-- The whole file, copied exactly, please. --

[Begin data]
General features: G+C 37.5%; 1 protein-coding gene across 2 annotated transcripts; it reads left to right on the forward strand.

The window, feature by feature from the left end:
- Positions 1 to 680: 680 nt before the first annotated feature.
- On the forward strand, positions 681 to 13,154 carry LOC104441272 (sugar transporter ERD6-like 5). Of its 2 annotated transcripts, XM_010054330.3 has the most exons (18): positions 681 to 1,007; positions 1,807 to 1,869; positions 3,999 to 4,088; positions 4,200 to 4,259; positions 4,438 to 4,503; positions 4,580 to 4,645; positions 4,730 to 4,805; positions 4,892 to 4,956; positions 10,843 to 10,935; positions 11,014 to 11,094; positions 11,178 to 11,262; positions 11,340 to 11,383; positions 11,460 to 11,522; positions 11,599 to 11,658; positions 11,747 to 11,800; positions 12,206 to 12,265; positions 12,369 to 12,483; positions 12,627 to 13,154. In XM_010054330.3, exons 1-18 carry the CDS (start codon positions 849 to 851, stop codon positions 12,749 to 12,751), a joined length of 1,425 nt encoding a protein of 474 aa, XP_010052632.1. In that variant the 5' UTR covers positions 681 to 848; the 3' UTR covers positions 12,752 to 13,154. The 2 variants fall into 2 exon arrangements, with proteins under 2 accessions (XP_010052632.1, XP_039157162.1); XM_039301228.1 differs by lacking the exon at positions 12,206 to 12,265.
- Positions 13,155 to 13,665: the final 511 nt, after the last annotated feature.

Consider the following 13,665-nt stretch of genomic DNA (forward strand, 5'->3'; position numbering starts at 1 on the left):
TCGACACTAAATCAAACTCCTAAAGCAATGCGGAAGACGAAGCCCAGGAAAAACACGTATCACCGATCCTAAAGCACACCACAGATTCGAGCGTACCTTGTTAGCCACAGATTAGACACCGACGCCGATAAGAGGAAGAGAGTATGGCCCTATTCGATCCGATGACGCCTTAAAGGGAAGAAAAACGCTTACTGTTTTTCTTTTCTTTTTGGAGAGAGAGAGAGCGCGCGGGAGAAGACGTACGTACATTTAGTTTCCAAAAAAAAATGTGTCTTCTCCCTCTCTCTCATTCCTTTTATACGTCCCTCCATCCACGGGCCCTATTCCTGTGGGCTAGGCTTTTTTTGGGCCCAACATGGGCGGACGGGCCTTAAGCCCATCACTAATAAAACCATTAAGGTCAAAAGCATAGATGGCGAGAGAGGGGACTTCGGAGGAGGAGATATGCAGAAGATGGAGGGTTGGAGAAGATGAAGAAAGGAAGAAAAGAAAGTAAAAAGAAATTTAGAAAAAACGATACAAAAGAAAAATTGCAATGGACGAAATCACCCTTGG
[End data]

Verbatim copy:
General features: G+C 37.5%; 1 protein-coding gene across 2 annotated transcripts; it reads left to right on the forward strand.

The window, feature by feature from the left end:
- Positions 1 to 680: 680 nt before the first annotated feature.
- On the forward strand, positions 681 to 13,154 carry LOC104441272 (sugar transporter ERD6-like 5). Of its 2 annotated transcripts, XM_010054330.3 has the most exons (18): positions 681 to 1,007; positions 1,807 to 1,869; positions 3,999 to 4,088; positions 4,200 to 4,259; positions 4,438 to 4,503; positions 4,580 to 4,645; positions 4,730 to 4,805; positions 4,892 to 4,956; positions 10,843 to 10,935; positions 11,014 to 11,094; positions 11,178 to 11,262; positions 11,340 to 11,383; positions 11,460 to 11,522; positions 11,599 to 11,658; positions 11,747 to 11,800; positions 12,206 to 12,265; positions 12,369 to 12,483; positions 12,627 to 13,154. In XM_010054330.3, exons 1-18 carry the CDS (start codon positions 849 to 851, stop codon positions 12,749 to 12,751), a joined length of 1,425 nt encoding a protein of 474 aa, XP_010052632.1. In that variant the 5' UTR covers positions 681 to 848; the 3' UTR covers positions 12,752 to 13,154. The 2 variants fall into 2 exon arrangements, with proteins under 2 accessions (XP_010052632.1, XP_039157162.1); XM_039301228.1 differs by lacking the exon at positions 12,206 to 12,265.
- Positions 13,155 to 13,665: the final 511 nt, after the last annotated feature.

Consider the following 13,665-nt stretch of genomic DNA (forward strand, 5'->3'; position numbering starts at 1 on the left):
TCGACACTAAATCAAACTCCTAAAGCAATGCGGAAGACGAAGCCCAGGAAAAACACGTATCACCGATCCTAAAGCACACCACAGATTCGAGCGTACCTTGTTAGCCACAGATTAGACACCGACGCCGATAAGAGGAAGAGAGTATGGCCCTATTCGATCCGATGACGCCTTAAAGGGAAGAAAAACGCTTACTGTTTTTCTTTTCTTTTTGGAGAGAGAGAGAGCGCGCGGGAGAAGACGTACGTACATTTAGTTTCCAAAAAAAAATGTGTCTTCTCCCTCTCTCTCATTCCTTTTATACGTCCCTCCATCCACGGGCCCTATTCCTGTGGGCTAGGCTTTTTTTGGGCCCAACATGGGCGGACGGGCCTTAAGCCCATCACTAATAAAACCATTAAGGTCAAAAGCATAGATGGCGAGAGAGGGGACTTCGGAGGAGGAGATATGCAGAAGATGGAGGGTTGGAGAAGATGAAGAAAGGAAGAAAAGAAAGTAAAAAGAAATTTAGAAAAAACGATACAAAAGAAAAATTGCAATGGACGAAATCACCCTTGG